Figuring out what to do with property can be one of the stickiest aspects of estate planning. Property often gets stuck in probate for years, which is why comprehensive planning before the fact is paramount.
In their quest to avoid probate, some estate planners consider putting the names of their adult child on the deed to their home. However, this almost always causes more problems than it solves. Putting your adult child’s name on your deed, as per InCharge Debt Solutions, puts your property at the whim of your adult child’s financial situation.
How would this help to avoid probate?
People who do this depend on the benefits of joint tenancy. If you put the name of another person on the deed to your home, you automatically hold that property in joint tenancy with that person. Essentially, if one person on the deed dies before the other, the property will automatically transfer to the surviving owner of the home.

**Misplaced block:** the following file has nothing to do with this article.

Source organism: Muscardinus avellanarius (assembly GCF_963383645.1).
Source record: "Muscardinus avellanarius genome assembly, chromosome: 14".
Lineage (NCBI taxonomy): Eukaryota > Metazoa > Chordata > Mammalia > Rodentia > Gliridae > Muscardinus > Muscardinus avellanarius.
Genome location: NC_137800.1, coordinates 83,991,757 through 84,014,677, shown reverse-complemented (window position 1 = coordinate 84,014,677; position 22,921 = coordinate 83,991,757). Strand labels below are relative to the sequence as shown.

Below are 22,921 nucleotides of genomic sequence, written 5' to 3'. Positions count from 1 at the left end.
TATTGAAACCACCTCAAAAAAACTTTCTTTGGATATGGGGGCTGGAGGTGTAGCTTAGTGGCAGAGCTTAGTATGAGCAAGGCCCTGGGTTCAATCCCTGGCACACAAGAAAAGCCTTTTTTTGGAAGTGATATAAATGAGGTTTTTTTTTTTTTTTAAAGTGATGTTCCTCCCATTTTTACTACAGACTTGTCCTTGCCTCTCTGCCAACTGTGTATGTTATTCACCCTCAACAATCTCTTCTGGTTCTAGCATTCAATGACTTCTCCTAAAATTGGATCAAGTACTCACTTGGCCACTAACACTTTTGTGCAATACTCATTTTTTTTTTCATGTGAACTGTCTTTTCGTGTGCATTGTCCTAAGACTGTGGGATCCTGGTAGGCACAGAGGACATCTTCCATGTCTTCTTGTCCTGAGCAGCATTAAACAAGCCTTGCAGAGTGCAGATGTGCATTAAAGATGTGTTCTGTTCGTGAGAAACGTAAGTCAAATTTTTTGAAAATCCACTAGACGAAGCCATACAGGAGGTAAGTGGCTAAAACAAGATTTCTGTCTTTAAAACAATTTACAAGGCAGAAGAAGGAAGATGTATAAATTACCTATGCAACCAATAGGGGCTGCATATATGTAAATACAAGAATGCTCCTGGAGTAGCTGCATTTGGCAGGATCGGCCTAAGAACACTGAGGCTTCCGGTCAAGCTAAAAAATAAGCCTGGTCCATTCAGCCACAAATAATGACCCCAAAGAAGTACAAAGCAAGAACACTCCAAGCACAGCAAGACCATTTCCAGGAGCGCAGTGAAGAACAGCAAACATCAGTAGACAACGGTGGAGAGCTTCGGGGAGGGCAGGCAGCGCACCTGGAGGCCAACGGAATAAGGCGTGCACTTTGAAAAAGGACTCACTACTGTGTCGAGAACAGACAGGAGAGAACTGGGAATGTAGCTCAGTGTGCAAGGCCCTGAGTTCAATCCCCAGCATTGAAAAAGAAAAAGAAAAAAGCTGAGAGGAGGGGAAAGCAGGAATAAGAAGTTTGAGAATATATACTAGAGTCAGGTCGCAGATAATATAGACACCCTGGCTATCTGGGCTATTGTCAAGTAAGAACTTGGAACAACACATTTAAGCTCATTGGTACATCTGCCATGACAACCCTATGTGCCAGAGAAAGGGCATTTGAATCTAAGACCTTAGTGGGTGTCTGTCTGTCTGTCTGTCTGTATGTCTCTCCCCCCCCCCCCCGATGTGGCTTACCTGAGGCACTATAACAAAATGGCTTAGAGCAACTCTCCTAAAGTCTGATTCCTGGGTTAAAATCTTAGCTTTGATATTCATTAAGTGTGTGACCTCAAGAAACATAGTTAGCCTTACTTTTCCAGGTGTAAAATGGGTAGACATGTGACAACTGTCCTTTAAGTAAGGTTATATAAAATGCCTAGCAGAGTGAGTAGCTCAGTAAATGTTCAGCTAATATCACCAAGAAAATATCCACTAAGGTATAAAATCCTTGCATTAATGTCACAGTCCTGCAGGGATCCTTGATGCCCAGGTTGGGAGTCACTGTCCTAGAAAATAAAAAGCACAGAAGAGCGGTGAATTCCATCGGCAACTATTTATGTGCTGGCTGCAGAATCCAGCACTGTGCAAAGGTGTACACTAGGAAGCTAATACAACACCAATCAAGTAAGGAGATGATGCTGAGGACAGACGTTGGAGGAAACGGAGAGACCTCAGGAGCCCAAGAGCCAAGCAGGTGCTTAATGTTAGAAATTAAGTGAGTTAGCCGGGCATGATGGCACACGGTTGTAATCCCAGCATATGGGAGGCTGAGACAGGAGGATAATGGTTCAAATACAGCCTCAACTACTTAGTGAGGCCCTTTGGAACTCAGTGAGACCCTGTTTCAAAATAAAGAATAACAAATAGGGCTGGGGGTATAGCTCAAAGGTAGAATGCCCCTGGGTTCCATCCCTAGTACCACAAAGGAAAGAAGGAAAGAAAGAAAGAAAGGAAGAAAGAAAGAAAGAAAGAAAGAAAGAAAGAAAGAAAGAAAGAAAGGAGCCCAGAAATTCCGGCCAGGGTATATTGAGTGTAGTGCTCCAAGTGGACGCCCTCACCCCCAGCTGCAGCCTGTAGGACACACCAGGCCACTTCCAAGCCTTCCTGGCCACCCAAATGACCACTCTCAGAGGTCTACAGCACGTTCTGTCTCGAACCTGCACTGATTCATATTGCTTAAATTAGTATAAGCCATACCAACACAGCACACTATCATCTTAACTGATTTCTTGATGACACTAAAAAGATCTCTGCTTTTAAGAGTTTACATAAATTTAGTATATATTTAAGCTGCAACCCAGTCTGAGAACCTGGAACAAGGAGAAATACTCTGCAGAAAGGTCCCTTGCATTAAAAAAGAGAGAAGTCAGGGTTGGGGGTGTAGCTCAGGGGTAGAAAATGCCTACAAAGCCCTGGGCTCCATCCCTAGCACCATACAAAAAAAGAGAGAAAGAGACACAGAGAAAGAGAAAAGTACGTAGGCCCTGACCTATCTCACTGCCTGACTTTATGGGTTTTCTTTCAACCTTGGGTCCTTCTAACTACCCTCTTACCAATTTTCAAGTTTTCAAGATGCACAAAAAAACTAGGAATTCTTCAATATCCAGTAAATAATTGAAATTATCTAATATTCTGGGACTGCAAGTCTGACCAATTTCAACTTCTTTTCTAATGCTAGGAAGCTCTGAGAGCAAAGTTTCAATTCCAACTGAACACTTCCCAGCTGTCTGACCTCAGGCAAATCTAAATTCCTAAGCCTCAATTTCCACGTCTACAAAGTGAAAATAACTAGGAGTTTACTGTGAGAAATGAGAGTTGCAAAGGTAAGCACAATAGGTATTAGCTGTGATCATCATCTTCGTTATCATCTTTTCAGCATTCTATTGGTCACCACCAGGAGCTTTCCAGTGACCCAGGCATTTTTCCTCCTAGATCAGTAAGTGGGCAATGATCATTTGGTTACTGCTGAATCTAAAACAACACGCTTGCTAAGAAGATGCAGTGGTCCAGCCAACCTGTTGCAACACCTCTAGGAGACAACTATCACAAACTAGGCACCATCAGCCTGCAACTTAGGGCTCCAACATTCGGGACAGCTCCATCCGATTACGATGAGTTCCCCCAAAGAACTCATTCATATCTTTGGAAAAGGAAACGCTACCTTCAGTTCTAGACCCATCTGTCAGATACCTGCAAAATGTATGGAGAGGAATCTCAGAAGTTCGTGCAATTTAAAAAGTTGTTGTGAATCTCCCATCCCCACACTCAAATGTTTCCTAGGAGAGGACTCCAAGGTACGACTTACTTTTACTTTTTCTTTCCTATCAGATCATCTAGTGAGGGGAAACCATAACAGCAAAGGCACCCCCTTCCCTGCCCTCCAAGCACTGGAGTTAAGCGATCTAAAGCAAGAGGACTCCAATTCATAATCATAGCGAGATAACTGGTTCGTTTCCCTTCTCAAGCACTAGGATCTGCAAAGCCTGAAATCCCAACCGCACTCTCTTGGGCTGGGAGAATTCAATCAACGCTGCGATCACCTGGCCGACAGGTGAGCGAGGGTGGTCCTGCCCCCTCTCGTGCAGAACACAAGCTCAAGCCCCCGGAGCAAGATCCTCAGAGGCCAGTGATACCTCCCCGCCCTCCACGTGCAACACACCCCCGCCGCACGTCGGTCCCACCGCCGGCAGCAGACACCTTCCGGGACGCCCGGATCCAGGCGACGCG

In this way, a parent who holds property in joint tenancy with their child will automatically pass that property to the child upon death. Plus, the property bypasses probate with this.
Why is this a bad idea?
If you own a property in joint tenancy with somebody else, both of you own that property equally. You will have no benefit because you owned the property “first.” If your child ends up with financial problems, creditors and the IRS may come after your property if your child’s name is on it. There may also be issues with marital property if your child marries and divorces with their name on the deed to your hom